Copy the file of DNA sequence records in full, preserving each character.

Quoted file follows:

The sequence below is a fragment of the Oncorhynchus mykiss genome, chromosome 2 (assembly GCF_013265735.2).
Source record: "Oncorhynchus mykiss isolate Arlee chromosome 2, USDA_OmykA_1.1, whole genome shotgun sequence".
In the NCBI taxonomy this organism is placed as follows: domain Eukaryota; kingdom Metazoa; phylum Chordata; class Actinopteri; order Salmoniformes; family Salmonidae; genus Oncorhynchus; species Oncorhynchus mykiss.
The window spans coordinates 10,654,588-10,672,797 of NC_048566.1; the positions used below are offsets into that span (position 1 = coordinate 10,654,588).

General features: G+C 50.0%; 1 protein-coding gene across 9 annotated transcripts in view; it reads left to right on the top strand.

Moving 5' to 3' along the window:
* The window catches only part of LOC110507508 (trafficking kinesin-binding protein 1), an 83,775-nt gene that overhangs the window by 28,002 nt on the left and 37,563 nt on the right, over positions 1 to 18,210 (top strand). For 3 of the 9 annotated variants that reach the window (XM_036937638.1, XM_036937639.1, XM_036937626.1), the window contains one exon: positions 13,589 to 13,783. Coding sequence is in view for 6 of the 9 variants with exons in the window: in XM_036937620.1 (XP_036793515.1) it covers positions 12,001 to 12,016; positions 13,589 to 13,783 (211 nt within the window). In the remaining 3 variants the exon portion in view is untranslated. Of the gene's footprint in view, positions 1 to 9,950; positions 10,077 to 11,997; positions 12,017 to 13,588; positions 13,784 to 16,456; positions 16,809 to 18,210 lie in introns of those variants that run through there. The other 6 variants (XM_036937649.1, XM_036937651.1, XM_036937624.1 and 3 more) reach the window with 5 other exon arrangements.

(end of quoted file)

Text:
The sequence below is a fragment of the Oncorhynchus mykiss genome, chromosome 2 (assembly GCF_013265735.2).
Source record: "Oncorhynchus mykiss isolate Arlee chromosome 2, USDA_OmykA_1.1, whole genome shotgun sequence".
In the NCBI taxonomy this organism is placed as follows: domain Eukaryota; kingdom Metazoa; phylum Chordata; class Actinopteri; order Salmoniformes; family Salmonidae; genus Oncorhynchus; species Oncorhynchus mykiss.
The window spans coordinates 10,654,588-10,672,797 of NC_048566.1; the positions used below are offsets into that span (position 1 = coordinate 10,654,588).

General features: G+C 50.0%; 1 protein-coding gene across 9 annotated transcripts in view; it reads left to right on the top strand.

Moving 5' to 3' along the window:
* The window catches only part of LOC110507508 (trafficking kinesin-binding protein 1), an 83,775-nt gene that overhangs the window by 28,002 nt on the left and 37,563 nt on the right, over positions 1 to 18,210 (top strand). For 3 of the 9 annotated variants that reach the window (XM_036937638.1, XM_036937639.1, XM_036937626.1), the window contains one exon: positions 13,589 to 13,783. Coding sequence is in view for 6 of the 9 variants with exons in the window: in XM_036937620.1 (XP_036793515.1) it covers positions 12,001 to 12,016; positions 13,589 to 13,783 (211 nt within the window). In the remaining 3 variants the exon portion in view is untranslated. Of the gene's footprint in view, positions 1 to 9,950; positions 10,077 to 11,997; positions 12,017 to 13,588; positions 13,784 to 16,456; positions 16,809 to 18,210 lie in introns of those variants that run through there. The other 6 variants (XM_036937649.1, XM_036937651.1, XM_036937624.1 and 3 more) reach the window with 5 other exon arrangements.